Pranab Bardhan expands on the same theme by assessing the value added by NGT to what development economics had already on the floor. The observation that the lack of convergence in growth rates of per capita income belies the conventional presumption of similar technological opportunities in all countries is hardly earthshaking to a develop-ment economist. Nor is new the idea that growth can be promoted by taking advantage of the strategic complementarities generated by increasing returns. It was fully developed in Hirshmanian linkages, and it is now repackaged and rebranded as the obverse of ‘coordi-nation failures’. Still, in a moment of extreme generosity, Bardhan credits NGT as being an impact-theory in linking the fields of trade and development. The virtuous relationship between ‘outward orientation’ and economic development is as spurious and ad-hocish as is the latter-day diagnosis that the implosion of growth in the erstwhile economic-miracle countries is due to unique events such as ‘the peculiar nature of East Asian capitalism’. (On ad-hocism, unique events, and the spuriousness of the ‘virtuous relationship’ see William Easterly in another chapter.) Rodrik (1992), quoted in Bardhan, has the right idea that a realistic exchange rate policy and a generous program of export subsidies are the keys to development success, rather than trade liberalization. The same idea, plus the definition of what is ‘a realistic exchange rate policy’ is formalized by Yotopoulos (1996) who finds that free-market, competitive-exchange-rate pricing in soft-currency (i.e. developing) countries leads to endemic currency devaluations (alias known as financial crises) plus to plummet-ing growth rates. This is a more likely link between liberalization, trade (plus international finance), and development — and it is tested within the framework of NGT, to boot.


Book review / J. of Economic Behavior & Org. 42 (2000) 141–143 143 theory are farther off from today’s playing field and they are readily overlooked by main-stream growth theorists, but all the same they are robust in placing growth in a historical context. One streak of that post-war growth theory adopts the Schumpeterian view of the disequilibrium nature of the development process and encompasses economies of scale, planned investment, and various planning tools. It eschews the simplifying Dixit–Stiglitz formulation of homogeneous preferences that makes imperfect competition tractable. It adopts, instead, sophisticated integer or dynamic programming techniques to solve central-ized or firm-level planning models. Its drawbacks, besides analytical complexity, were that it provided little concrete policy advice and that it placed limitless faith in the capacity of governments to intervene appropriately. Yet another variant of growth models emphasize limiting factors such as capital goods, foreign exchange, and the ability of turning nontraded goods into ‘tradeds’ to earn foreign exchange, without deep devaluations that give away the store. Such limiting factors are totally absent from the ahistorical version of mainstream neoclassical analysis. Yet another variant of growth theory, growth accounting, originated from the germination of the work of William Petty into Engel’s law, and was followed in the work of Kuznets, Chenery, Pasinetti, and others. These are much deeper roots than the Solow decomposition of neoclassical growth theory.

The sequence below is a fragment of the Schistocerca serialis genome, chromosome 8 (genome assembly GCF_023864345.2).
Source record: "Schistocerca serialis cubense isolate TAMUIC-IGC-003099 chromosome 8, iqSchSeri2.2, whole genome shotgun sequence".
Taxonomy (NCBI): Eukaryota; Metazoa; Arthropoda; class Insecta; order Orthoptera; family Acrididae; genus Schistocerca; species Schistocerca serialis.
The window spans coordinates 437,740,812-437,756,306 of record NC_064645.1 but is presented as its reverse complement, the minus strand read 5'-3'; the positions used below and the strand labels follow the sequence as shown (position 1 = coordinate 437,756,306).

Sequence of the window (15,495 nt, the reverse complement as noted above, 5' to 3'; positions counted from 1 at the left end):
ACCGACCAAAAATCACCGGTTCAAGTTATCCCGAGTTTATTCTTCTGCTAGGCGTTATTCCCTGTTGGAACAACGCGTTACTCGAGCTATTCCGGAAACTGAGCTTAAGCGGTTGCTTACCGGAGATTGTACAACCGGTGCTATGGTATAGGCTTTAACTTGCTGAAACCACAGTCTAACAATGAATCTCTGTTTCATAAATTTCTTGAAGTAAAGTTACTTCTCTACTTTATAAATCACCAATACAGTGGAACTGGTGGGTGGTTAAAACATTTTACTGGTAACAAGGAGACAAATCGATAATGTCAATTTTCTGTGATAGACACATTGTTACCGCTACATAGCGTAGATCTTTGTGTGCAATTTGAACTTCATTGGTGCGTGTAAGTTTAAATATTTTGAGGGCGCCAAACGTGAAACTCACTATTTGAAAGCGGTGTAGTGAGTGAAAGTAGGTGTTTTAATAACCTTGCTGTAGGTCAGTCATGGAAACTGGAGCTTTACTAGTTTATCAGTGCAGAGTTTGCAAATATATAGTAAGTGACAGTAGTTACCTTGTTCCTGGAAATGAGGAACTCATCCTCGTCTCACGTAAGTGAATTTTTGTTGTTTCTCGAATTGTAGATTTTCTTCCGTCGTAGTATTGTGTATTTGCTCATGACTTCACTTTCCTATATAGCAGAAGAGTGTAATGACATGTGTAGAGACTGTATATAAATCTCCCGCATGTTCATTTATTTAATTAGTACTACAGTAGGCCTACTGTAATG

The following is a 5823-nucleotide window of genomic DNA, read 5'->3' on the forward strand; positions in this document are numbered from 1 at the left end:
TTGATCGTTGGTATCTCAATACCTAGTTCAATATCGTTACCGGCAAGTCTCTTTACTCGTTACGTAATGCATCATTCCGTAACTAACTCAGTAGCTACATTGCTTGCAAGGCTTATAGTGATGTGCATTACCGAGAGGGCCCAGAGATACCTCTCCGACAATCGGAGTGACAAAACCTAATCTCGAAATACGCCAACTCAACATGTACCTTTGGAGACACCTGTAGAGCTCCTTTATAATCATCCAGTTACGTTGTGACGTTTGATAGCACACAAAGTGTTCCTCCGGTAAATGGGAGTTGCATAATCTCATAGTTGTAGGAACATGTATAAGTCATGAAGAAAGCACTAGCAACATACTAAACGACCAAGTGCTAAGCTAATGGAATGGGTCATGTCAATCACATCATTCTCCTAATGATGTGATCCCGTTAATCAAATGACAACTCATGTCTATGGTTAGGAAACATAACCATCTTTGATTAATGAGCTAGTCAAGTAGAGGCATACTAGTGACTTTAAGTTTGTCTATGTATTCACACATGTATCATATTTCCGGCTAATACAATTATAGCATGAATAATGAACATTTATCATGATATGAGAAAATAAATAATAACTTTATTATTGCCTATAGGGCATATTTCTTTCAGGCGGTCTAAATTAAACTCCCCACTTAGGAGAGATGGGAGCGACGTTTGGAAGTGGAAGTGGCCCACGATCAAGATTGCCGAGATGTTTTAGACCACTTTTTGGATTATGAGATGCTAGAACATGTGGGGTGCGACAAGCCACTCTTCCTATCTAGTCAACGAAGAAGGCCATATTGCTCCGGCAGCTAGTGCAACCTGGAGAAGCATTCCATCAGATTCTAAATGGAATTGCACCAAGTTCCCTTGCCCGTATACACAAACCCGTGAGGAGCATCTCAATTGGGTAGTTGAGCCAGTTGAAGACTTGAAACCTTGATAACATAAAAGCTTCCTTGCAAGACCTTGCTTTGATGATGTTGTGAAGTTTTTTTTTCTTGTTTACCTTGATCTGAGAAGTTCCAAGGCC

Various authors in this volume make the observation that the extreme formalism of NGT has been bought at the expense of disregarding the empirically established stylized facts of the process of development. This stricture is shared by Moshe Syrquin who in a comprehensive chapter details the contributions of structural change analysis to the theory of growth, including the NGT. In relation with the latter, he points out that the works of Chenery, Chenery and Syrquin, Hagen and Hawrylyshyn lay the foundation for the signature growth regressions in the work of Barro and others — only that the early predecessors had a better grounding on the facts of the development process.

This is a valuable volume that helps demystify growth theory. In the process it does NGT the service of the reality check. Economic development was a field of economics that fashioned theories in the caldron of the real world. So far much of NGT consists of deductive theorizing that at best is matched to a particular set of facts that seem to fit the argument and are taken as ‘supporting evidence’. This type of axiomatization without a firm empirical base is one of the definitions of empty formalism in economics (Weintraub, 1998). It helps us all if we remember that ‘have theory will travel’ is not what makes one a development economist.


Rodrik, Dan, 1992. Closing the productivity gap: does trade liberalization really help? In: Helleiner, G. (Ed.), Trade Policy, Industrialization and Development: New Perspectives, Clarendon Press, Oxford.

Weintraub, E. Roy, 1998. Controversy: Axiomatisches Mißverständnis Economic Journal 108, 1837–1847. Yotopoulos, Pan A., 1996. Exchange Rate Parity for Trade and Development: Theory, Tests, and Case Studies.

Cambridge University Press, London and New York.

Pan A. Yotopoulos